The FDA continues its investigation into the use of electric shock therapy on students with autism at the Judge Rotenberg Center in Canton, Massachusetts. The school has been involved in several lawsuits from families of former students, and has been the focus of several disability-rights groups, alleging that the use of electric-shock aversive therapy violates the rights of their students. Even the UN condemned the practice, comparing it to torture.
The school insists that electric shock therapy is only used in extreme cases, where the individual is a danger to self or others. Of the 235 students enrolled at the school, only 55 are being treated with skin shocks. The school is required to gain a court’s approval before using shock therapy with any given student. The device, called a graduated electronic decelerator, or GED, is attached to the arms or legs, and gives the subject a two-second shock to the skin at a push of a button. Shocks are administered when the student is engaging in harmful behaviors, towards themselves or others.
Some patients have compared the sting to a hard pinch or bee sting, but others have claimed it is much worse. One student compared it to being stung by a thousand bees. The GED device was cleared for use by the FDA in 1994, but the Judge Rotenberg Center started using a newer version that was 2.5 times stronger when a student developed a tolerance for the shocks. In 2004, the FDA said the school did not need approval to use the stronger GED, but reversed this stance in 2011.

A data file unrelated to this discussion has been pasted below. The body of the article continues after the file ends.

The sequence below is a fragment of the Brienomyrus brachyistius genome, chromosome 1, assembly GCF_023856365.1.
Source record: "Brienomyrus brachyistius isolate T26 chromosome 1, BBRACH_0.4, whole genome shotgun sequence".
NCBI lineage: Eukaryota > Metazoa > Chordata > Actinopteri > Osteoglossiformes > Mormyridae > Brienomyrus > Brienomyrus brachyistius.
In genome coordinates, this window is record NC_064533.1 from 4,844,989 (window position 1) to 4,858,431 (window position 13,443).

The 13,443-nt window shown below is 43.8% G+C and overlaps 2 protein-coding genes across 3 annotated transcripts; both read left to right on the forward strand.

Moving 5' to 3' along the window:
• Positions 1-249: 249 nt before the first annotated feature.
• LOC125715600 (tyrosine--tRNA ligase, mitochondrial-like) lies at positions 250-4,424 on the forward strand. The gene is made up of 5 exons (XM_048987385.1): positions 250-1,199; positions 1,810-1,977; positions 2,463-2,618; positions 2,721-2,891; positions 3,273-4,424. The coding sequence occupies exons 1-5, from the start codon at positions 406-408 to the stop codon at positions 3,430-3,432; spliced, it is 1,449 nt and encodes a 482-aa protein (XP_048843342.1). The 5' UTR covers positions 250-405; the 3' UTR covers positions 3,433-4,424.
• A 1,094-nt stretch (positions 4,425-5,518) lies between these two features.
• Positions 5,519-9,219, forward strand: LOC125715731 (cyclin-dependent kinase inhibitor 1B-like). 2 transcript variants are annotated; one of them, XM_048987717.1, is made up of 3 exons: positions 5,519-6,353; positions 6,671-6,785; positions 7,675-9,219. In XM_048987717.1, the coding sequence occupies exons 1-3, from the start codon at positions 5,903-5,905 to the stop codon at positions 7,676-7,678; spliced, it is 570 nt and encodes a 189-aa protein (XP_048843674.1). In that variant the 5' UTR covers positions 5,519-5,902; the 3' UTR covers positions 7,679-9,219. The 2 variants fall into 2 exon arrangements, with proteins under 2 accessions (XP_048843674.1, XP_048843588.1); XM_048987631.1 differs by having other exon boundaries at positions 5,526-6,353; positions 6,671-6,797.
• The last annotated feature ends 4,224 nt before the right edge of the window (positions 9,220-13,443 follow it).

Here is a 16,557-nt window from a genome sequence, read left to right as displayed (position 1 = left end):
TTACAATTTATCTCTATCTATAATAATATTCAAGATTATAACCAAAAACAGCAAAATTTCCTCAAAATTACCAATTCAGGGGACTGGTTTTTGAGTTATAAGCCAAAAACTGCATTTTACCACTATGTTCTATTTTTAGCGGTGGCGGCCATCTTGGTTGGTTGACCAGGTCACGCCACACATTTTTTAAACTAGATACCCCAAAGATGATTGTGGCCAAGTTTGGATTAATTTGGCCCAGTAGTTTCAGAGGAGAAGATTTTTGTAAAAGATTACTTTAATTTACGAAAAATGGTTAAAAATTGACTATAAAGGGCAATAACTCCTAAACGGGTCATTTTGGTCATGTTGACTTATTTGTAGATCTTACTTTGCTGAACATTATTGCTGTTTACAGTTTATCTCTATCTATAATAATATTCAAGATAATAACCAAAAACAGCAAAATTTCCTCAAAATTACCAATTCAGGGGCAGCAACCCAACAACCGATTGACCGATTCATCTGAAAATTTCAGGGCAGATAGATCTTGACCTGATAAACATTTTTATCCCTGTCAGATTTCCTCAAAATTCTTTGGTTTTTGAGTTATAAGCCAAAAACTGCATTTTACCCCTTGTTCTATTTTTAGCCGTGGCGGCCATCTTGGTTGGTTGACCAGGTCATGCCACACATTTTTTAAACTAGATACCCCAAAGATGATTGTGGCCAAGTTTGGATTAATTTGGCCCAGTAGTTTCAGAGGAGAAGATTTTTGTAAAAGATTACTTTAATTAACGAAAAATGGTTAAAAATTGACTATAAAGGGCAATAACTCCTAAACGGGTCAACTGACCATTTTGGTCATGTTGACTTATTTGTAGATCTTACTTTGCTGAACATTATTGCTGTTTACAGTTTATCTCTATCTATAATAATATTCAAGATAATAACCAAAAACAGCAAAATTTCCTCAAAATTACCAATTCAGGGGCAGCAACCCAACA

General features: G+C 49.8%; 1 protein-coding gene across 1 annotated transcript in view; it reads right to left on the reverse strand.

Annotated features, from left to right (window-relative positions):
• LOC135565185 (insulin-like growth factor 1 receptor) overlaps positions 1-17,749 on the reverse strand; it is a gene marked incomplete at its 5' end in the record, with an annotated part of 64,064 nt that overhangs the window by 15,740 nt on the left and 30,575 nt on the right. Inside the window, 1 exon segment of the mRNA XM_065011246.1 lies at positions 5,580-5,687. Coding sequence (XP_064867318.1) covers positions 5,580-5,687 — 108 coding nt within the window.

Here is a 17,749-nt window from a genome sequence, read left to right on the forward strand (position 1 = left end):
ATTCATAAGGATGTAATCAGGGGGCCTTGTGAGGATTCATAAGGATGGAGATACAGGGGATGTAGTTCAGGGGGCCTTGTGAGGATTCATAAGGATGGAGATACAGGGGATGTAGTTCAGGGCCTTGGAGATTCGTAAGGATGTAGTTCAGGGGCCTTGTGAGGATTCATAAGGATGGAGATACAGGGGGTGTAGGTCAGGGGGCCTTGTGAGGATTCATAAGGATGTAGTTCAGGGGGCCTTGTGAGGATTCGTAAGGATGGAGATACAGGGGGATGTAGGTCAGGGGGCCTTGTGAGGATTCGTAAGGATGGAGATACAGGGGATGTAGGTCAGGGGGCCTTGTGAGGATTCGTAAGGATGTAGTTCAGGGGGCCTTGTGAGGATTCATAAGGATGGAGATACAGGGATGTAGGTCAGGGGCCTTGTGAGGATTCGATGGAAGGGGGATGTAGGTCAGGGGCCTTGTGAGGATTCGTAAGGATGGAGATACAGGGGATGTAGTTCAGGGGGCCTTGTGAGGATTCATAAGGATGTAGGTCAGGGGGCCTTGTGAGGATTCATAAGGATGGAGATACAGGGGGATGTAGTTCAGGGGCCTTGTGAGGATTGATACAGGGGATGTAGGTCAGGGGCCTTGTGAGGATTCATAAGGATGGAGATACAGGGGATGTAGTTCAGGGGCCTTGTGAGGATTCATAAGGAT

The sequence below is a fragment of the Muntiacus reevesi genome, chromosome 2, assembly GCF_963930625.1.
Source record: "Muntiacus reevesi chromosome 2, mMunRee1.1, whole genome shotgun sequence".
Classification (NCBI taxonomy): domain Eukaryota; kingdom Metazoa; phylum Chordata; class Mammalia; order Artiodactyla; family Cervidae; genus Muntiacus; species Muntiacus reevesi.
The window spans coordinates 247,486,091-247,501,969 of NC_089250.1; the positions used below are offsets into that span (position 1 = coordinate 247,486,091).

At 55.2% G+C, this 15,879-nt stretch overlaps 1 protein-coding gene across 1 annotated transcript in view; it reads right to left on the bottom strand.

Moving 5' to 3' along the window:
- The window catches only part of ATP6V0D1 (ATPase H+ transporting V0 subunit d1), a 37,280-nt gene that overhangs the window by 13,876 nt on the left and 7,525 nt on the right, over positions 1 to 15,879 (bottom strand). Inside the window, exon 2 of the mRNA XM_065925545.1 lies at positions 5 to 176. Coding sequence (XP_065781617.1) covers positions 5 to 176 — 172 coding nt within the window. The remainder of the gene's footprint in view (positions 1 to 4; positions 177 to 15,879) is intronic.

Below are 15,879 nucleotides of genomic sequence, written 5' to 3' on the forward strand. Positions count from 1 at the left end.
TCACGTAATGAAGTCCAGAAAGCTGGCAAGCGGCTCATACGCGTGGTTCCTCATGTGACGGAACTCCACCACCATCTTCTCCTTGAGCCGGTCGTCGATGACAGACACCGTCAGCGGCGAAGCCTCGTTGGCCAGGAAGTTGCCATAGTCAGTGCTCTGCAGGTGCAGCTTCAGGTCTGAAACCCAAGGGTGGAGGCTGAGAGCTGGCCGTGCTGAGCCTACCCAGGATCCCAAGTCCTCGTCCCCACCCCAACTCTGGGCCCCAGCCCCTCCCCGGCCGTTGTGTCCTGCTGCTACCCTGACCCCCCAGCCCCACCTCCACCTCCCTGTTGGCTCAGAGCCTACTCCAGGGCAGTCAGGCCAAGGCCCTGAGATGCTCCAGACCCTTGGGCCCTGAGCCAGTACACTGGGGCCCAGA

Many former students have spoken out against the use of the GED. Jennifer Msumba was given over 230 electric shocks while she was enrolled at the school. She also claims that she was denied psychiatric drugs, and that the GED left burns on her skin. Her family is suing the Judge Rotenberg Center.
Other families have testified that the GED therapy has been beneficial for their children. Sharon Wood of Charlottesville, Virginia, credits the therapy with stopping her 21-year old son’s violent outbursts, which often caused her to lock herself and her daughter in a separate room. Louis Goldberg of Newton, Massachusetts, also credits the therapy with easing her son, Andrew’s violent behaviors. The Judge Rotenberg Center took him in after he was kicked out of another facility, where he was on so many medications that his mother described him as a “zombie.”
The use of aversive therapy brings out strong feelings on both sides, and the FDA will have to make a decision whether or not it should be banned. Representatives from disability-rights groups argue that it is unethical to shock individuals who are unable to communicate and stand up for themselves. On the other hand, parents of children with extreme self-injurious and violent behaviors fear losing the one approach that actually helped their children. Whether the FDA moves to ban the use of GED therapy remains to be seen, but many are awaiting their decision.
Autism Daily Newscast’s original article from August with video can be read here.